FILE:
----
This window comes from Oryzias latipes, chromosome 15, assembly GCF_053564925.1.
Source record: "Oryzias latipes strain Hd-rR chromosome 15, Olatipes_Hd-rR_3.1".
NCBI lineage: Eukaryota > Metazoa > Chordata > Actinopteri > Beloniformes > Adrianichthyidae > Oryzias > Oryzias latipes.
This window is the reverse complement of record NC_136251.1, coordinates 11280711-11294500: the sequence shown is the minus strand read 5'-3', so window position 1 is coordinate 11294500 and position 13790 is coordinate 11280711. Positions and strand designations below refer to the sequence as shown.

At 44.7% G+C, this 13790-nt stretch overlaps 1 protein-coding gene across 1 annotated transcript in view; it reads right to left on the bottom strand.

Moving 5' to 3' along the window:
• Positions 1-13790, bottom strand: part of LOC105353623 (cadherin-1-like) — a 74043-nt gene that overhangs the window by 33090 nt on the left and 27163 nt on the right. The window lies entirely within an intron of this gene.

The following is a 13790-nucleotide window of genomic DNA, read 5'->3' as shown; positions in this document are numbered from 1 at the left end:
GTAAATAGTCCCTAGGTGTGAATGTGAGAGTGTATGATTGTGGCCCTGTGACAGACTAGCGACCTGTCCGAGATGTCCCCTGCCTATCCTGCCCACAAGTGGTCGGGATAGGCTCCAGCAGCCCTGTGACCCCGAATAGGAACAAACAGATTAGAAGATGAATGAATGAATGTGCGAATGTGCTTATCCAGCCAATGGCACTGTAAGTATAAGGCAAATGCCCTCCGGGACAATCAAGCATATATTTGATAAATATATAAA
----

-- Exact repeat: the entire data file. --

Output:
This window comes from Oryzias latipes, chromosome 15, assembly GCF_053564925.1.
Source record: "Oryzias latipes strain Hd-rR chromosome 15, Olatipes_Hd-rR_3.1".
NCBI lineage: Eukaryota > Metazoa > Chordata > Actinopteri > Beloniformes > Adrianichthyidae > Oryzias > Oryzias latipes.
This window is the reverse complement of record NC_136251.1, coordinates 11280711-11294500: the sequence shown is the minus strand read 5'-3', so window position 1 is coordinate 11294500 and position 13790 is coordinate 11280711. Positions and strand designations below refer to the sequence as shown.

At 44.7% G+C, this 13790-nt stretch overlaps 1 protein-coding gene across 1 annotated transcript in view; it reads right to left on the bottom strand.

Moving 5' to 3' along the window:
• Positions 1-13790, bottom strand: part of LOC105353623 (cadherin-1-like) — a 74043-nt gene that overhangs the window by 33090 nt on the left and 27163 nt on the right. The window lies entirely within an intron of this gene.

The following is a 13790-nucleotide window of genomic DNA, read 5'->3' as shown; positions in this document are numbered from 1 at the left end:
GTAAATAGTCCCTAGGTGTGAATGTGAGAGTGTATGATTGTGGCCCTGTGACAGACTAGCGACCTGTCCGAGATGTCCCCTGCCTATCCTGCCCACAAGTGGTCGGGATAGGCTCCAGCAGCCCTGTGACCCCGAATAGGAACAAACAGATTAGAAGATGAATGAATGAATGTGCGAATGTGCTTATCCAGCCAATGGCACTGTAAGTATAAGGCAAATGCCCTCCGGGACAATCAAGCATATATTTGATAAATATATAAA